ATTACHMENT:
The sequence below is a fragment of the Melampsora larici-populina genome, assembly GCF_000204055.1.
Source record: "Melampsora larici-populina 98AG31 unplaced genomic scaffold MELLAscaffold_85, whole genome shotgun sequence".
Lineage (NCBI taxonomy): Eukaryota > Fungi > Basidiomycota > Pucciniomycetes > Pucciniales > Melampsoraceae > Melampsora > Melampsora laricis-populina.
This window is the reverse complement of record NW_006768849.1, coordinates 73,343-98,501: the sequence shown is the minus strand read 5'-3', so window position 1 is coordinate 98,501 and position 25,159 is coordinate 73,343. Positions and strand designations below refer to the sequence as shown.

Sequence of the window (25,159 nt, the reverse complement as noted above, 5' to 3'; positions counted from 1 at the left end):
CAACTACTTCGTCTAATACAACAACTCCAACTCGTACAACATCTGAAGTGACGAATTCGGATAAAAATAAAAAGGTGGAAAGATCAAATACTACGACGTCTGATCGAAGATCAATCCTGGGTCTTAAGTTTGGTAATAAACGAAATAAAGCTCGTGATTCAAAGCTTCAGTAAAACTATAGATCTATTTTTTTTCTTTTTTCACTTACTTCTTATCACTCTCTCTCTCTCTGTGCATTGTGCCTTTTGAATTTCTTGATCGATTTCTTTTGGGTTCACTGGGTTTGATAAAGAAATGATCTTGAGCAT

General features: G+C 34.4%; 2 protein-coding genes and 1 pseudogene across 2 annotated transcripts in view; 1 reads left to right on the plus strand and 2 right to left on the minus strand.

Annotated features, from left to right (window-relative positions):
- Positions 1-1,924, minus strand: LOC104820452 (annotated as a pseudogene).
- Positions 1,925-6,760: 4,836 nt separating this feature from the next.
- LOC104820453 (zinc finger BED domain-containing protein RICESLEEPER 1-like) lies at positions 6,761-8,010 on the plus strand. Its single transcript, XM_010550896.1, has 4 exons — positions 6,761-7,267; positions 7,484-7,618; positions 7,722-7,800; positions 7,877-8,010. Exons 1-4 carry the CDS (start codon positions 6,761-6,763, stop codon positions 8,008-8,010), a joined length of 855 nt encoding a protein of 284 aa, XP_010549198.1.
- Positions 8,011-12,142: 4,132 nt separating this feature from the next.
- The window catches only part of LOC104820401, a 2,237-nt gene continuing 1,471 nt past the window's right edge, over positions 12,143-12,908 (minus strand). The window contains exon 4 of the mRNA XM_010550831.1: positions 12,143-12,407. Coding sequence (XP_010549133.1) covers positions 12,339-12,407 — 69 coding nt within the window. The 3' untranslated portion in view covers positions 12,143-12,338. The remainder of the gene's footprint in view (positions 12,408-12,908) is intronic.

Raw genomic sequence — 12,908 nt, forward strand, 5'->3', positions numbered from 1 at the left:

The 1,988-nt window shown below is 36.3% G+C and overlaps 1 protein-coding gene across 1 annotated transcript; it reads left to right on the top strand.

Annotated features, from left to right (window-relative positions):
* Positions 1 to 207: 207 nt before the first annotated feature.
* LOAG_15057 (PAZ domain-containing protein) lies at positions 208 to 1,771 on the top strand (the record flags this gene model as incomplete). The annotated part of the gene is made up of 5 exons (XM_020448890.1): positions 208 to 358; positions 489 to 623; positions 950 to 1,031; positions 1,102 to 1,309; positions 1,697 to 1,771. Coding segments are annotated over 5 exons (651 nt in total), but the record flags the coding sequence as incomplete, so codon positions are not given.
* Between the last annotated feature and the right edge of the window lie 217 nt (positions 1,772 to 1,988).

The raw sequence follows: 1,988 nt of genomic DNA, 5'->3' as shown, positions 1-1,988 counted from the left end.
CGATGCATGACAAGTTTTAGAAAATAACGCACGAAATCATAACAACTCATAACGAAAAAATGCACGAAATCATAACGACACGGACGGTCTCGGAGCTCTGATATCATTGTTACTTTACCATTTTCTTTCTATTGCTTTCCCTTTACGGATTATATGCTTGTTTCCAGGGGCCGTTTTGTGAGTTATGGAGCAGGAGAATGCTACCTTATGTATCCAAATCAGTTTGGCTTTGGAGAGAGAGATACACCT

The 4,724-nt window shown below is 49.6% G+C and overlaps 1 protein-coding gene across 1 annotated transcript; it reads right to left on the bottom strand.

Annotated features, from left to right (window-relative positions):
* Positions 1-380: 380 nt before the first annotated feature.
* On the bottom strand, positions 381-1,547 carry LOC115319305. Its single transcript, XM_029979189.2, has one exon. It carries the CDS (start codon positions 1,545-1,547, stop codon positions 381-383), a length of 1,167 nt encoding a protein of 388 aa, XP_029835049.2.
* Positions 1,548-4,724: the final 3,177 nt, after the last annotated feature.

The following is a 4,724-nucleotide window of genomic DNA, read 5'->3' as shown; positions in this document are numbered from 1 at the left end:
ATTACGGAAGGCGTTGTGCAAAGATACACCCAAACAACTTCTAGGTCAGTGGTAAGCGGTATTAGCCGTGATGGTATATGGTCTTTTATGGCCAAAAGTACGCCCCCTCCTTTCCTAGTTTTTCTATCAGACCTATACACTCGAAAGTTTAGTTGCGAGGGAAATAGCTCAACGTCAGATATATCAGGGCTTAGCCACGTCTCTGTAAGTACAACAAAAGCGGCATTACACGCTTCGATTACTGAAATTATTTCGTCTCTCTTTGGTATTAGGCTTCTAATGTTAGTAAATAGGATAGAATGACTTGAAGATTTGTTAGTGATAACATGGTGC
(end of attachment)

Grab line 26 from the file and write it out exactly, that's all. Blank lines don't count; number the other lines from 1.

* Positions 1,548-4,724: the final 3,177 nt, after the last annotated feature.